We could develop an Ambassador Programme for our city – hosts whose role it is to provide the ultimate experience for visitors whether they are here for sporting events, to experience Hundertwasser and Hihiaua, or to discover our vibrant city centre!

    Revisit and promote our incentives for owners of heritage buildings to improve the look and feel with subsidised paint, advice on colour palettes etc.  Perhaps have a competition for the best makeover?

  4. What will be your focus when directing council support of the business community?
    It is our job to make it easier for all businesses to do business, and to help create a district that attracts more productive business, to become a district that is known for being ‘business-friendly’.‘Business-friendly’ can be defined as the explicit attempts by local government and their partners (including central government) to reduce the regulatory and non-regulatory barriers, costs, risks and uncertainties in all forms of commercial activity to stimulate and support local business growth, local business retention, and the attraction of new business to the local area.There are two ways in which the council can directly help by providing business-friendly, ‘can-do’ service and maintaining excellent customer relationships, and creating a well-functioning district through quality decision making on the planning, regulation and development of the built environment, especially infrastructure.

    I will be laying out clearly my expectations with the Council chief executive of better and more timely communication from Council staff with businesses seeking to set up shop in our district or expand already established operations.  Delays generally mean more cost and risk, so reducing waiting time for communication and consents will be a target. There will be an expectation of staff to process consents and queries promptly, and constructive solutions found for developers and growth.  I will seek to improve on the positive culture within our organisation to meet the needs of the wider community, especially the business sector.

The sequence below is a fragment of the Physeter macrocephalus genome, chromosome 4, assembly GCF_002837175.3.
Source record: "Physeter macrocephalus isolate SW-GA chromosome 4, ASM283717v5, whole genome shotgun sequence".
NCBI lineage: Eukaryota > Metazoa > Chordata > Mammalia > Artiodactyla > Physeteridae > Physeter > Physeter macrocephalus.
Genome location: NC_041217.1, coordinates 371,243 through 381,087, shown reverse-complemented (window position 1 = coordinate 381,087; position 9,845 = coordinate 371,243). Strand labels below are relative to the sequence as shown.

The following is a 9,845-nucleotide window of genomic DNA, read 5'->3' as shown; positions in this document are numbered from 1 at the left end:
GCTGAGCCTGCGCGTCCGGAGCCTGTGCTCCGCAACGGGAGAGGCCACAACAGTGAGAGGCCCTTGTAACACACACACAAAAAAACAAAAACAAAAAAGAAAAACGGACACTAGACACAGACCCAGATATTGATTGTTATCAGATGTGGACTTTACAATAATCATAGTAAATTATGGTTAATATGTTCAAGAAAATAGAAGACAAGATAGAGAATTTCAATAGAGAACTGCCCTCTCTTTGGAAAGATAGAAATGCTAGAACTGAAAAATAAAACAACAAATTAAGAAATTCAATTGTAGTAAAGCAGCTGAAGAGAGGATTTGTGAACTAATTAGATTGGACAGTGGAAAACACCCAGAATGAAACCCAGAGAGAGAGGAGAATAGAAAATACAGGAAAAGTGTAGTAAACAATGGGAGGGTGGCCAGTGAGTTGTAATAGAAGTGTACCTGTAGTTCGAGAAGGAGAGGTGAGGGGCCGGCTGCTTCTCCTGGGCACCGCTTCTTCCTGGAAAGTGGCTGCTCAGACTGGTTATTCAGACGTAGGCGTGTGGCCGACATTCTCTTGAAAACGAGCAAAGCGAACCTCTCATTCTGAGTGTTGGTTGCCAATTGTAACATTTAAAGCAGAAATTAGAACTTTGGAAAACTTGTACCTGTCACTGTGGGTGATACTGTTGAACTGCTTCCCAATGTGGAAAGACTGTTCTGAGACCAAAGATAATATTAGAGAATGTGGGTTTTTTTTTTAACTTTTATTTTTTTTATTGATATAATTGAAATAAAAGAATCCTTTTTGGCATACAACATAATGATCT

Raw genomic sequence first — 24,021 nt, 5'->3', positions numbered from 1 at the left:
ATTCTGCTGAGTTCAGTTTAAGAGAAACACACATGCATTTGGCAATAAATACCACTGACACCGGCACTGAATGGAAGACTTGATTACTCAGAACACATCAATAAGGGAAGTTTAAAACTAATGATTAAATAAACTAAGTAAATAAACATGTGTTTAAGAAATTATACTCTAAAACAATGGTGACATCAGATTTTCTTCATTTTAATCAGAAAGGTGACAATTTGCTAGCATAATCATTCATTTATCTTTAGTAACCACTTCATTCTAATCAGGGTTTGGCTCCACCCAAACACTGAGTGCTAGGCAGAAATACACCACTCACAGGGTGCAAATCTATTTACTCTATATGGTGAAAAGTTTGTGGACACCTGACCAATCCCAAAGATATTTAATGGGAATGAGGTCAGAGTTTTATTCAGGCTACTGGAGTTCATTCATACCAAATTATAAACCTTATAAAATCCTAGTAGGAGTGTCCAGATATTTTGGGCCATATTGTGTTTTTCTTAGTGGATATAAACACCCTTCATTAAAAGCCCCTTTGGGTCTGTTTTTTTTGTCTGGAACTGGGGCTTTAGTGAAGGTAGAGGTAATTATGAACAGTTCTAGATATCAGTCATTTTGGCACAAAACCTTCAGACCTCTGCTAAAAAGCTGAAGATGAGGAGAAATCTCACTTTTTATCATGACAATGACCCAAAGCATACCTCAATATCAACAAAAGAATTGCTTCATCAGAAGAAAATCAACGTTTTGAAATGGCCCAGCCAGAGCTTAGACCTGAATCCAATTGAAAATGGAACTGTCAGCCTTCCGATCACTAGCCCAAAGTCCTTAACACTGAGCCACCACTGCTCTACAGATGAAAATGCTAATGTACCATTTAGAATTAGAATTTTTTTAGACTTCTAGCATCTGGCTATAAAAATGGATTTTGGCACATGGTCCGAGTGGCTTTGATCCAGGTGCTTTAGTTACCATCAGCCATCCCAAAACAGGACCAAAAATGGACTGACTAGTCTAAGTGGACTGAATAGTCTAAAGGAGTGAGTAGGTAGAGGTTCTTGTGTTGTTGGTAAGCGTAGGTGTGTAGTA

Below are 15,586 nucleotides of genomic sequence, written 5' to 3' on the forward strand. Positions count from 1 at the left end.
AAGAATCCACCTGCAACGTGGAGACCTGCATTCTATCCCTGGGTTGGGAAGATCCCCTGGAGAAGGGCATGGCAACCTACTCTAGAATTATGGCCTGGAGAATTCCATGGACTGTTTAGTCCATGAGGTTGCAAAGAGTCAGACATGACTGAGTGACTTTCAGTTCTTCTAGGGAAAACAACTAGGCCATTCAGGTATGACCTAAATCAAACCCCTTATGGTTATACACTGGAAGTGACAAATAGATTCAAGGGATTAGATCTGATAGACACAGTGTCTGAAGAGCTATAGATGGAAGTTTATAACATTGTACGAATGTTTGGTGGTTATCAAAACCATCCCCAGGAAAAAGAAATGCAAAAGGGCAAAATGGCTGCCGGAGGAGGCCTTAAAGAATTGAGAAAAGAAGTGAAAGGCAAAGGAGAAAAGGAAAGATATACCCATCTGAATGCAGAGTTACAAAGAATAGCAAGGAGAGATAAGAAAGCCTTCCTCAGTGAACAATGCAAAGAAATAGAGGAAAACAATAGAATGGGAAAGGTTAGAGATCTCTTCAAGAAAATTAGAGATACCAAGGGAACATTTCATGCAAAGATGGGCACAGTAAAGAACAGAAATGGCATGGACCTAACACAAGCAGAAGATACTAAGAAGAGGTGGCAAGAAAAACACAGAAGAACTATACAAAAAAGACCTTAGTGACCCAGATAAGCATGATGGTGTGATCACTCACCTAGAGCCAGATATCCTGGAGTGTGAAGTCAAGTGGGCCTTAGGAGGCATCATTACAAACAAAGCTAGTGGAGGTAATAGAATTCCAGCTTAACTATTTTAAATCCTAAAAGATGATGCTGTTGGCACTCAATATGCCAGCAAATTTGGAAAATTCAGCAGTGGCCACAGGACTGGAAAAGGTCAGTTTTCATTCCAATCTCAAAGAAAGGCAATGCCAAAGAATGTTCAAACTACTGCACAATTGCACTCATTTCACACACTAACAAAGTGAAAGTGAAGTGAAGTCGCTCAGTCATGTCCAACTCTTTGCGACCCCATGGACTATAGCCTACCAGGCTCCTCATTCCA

We could enhance our existing service of offering the first hour free with planning staff to discuss projects – maybe offer 2 free hours?I believe a business-friendly council is more of a culture than a rules-based exercise. If we focus on culture, we can deliver huge gains, at little cost. Under my leadership, Council will focus on supporting existing businesses through our partnerships with Northland Inc, NorthChamber, and training providers and continue to build our relationship with key stakeholders to grow the health of our business community.